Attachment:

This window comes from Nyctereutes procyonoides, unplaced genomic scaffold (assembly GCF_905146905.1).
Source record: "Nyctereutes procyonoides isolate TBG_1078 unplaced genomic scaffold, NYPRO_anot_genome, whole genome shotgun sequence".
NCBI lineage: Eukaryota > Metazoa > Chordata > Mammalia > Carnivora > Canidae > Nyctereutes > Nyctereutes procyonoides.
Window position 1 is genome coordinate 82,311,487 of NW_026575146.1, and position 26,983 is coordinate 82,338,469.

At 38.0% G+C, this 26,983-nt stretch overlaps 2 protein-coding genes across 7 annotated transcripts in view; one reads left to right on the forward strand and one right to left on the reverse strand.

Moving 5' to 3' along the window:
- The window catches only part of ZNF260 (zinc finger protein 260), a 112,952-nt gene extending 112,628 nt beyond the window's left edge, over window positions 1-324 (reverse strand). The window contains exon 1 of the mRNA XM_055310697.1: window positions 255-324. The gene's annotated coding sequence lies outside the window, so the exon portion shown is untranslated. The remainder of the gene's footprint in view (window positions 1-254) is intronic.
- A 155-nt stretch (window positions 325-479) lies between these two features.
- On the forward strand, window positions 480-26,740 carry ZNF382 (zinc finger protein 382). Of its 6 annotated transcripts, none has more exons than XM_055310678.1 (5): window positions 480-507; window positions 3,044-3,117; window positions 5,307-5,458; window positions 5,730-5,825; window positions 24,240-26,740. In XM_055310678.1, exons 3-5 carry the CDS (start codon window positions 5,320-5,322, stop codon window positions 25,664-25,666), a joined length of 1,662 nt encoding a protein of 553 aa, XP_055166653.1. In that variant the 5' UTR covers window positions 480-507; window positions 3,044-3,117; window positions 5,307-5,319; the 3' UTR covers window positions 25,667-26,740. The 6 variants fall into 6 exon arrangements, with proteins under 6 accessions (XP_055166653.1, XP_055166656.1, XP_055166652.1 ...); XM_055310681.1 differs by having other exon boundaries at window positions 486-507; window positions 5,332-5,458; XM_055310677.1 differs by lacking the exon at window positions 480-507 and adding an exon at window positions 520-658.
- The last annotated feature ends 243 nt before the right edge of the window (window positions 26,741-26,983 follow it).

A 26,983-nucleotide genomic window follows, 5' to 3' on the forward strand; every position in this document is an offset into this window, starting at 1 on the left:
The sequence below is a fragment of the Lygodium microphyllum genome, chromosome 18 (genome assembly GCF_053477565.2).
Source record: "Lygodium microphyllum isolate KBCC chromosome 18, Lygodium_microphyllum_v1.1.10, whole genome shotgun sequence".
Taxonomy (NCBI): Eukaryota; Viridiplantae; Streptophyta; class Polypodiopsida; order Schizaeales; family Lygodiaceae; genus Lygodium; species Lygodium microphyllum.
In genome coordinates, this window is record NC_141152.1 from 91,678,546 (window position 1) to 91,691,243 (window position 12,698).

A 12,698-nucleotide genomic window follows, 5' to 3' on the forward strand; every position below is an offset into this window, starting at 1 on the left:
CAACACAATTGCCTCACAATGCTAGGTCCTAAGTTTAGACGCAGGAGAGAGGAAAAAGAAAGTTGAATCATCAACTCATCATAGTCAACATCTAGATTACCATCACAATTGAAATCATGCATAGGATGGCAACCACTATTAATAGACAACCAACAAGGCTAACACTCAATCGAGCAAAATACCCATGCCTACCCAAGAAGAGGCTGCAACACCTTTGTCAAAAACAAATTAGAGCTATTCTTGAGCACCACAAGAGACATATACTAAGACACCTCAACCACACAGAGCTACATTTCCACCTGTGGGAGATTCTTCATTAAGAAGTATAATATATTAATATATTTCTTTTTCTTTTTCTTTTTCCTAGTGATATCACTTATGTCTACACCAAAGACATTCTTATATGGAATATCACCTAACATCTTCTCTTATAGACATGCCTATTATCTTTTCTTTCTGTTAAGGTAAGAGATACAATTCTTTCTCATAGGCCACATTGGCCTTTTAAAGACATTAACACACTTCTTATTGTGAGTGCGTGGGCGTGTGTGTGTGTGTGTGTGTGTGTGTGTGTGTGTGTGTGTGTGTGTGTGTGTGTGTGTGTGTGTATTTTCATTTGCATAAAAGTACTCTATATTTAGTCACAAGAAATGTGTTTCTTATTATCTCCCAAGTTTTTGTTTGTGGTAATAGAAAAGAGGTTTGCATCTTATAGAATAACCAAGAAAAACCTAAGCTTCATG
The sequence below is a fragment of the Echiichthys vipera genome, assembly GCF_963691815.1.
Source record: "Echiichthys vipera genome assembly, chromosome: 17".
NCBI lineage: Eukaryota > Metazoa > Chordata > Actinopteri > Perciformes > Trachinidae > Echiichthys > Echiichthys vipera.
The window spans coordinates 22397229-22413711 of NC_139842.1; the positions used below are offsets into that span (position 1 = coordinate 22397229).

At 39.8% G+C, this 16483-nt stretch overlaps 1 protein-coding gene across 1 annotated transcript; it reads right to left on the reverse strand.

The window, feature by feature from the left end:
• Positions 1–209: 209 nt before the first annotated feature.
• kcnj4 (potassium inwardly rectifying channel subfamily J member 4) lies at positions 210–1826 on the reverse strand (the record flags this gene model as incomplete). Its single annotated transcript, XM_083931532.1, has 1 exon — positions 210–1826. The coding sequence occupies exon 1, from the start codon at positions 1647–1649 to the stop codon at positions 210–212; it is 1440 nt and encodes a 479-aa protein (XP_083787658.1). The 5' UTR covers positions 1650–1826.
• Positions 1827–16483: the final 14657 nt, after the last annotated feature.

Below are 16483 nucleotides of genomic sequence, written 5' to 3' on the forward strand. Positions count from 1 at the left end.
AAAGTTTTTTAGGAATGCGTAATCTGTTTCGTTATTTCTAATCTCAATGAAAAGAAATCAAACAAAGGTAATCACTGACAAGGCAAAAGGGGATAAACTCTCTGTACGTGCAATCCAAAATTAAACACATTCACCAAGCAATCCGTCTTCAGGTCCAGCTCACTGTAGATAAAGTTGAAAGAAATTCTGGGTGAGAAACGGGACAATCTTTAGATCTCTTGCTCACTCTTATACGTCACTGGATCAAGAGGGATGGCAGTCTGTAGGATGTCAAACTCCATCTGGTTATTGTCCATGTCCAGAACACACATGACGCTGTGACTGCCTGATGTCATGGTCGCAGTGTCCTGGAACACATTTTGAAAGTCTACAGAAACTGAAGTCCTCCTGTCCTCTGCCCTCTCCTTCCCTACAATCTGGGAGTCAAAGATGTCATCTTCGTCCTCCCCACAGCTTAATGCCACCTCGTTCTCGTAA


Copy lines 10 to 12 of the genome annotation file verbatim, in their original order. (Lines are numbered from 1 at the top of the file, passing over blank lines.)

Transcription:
- The last annotated feature ends 243 nt before the right edge of the window (window positions 26,741-26,983 follow it).

A 26,983-nucleotide genomic window follows, 5' to 3' on the forward strand; every position in this document is an offset into this window, starting at 1 on the left:
The sequence below is a fragment of the Lygodium microphyllum genome, chromosome 18 (genome assembly GCF_053477565.2).